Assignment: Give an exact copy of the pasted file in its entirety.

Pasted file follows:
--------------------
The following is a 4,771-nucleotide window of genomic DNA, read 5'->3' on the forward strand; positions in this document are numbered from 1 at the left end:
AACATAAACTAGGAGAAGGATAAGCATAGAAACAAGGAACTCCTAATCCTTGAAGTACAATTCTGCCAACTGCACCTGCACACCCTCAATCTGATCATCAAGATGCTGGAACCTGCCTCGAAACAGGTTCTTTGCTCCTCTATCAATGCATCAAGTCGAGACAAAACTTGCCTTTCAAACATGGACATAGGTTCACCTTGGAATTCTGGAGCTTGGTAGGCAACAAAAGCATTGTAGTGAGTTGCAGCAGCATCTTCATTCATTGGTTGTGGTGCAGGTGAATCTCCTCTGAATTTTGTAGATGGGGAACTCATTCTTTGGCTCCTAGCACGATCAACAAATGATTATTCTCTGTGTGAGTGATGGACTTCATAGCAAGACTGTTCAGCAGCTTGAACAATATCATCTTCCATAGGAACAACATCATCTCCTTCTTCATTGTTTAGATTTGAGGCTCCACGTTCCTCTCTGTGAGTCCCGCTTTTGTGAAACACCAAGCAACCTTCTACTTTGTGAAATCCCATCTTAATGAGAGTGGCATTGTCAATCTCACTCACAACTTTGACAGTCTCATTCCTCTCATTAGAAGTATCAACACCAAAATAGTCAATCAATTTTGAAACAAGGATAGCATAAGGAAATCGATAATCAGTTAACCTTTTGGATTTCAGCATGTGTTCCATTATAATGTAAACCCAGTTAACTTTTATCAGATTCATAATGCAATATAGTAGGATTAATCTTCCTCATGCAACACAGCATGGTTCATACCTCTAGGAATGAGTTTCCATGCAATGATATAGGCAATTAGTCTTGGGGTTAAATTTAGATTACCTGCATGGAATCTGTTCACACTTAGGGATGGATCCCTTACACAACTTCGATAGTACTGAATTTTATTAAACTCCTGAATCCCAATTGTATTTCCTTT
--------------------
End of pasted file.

The following is a 4,771-nucleotide window of genomic DNA, read 5'->3' on the forward strand; positions in this document are numbered from 1 at the left end:
AACATAAACTAGGAGAAGGATAAGCATAGAAACAAGGAACTCCTAATCCTTGAAGTACAATTCTGCCAACTGCACCTGCACACCCTCAATCTGATCATCAAGATGCTGGAACCTGCCTCGAAACAGGTTCTTTGCTCCTCTATCAATGCATCAAGTCGAGACAAAACTTGCCTTTCAAACATGGACATAGGTTCACCTTGGAATTCTGGAGCTTGGTAGGCAACAAAAGCATTGTAGTGAGTTGCAGCAGCATCTTCATTCATTGGTTGTGGTGCAGGTGAATCTCCTCTGAATTTTGTAGATGGGGAACTCATTCTTTGGCTCCTAGCACGATCAACAAATGATTATTCTCTGTGTGAGTGATGGACTTCATAGCAAGACTGTTCAGCAGCTTGAACAATATCATCTTCCATAGGAACAACATCATCTCCTTCTTCATTGTTTAGATTTGAGGCTCCACGTTCCTCTCTGTGAGTCCCGCTTTTGTGAAACACCAAGCAACCTTCTACTTTGTGAAATCCCATCTTAATGAGAGTGGCATTGTCAATCTCACTCACAACTTTGACAGTCTCATTCCTCTCATTAGAAGTATCAACACCAAAATAGTCAATCAATTTTGAAACAAGGATAGCATAAGGAAATCGATAATCAGTTAACCTTTTGGATTTCAGCATGTGTTCCATTATAATGTAAACCCAGTTAACTTTTATCAGATTCATAATGCAATATAGTAGGATTAATCTTCCTCATGCAACACAGCATGGTTCATACCTCTAGGAATGAGTTTCCATGCAATGATATAGGCAATTAGTCTTGGGGTTAAATTTAGATTACCTGCATGGAATCTGTTCACACTTAGGGATGGATCCCTTACACAACTTCGATAGTACTGAATTTTATTAAACTCCTGAATCCCAATTGTATTTCCTTT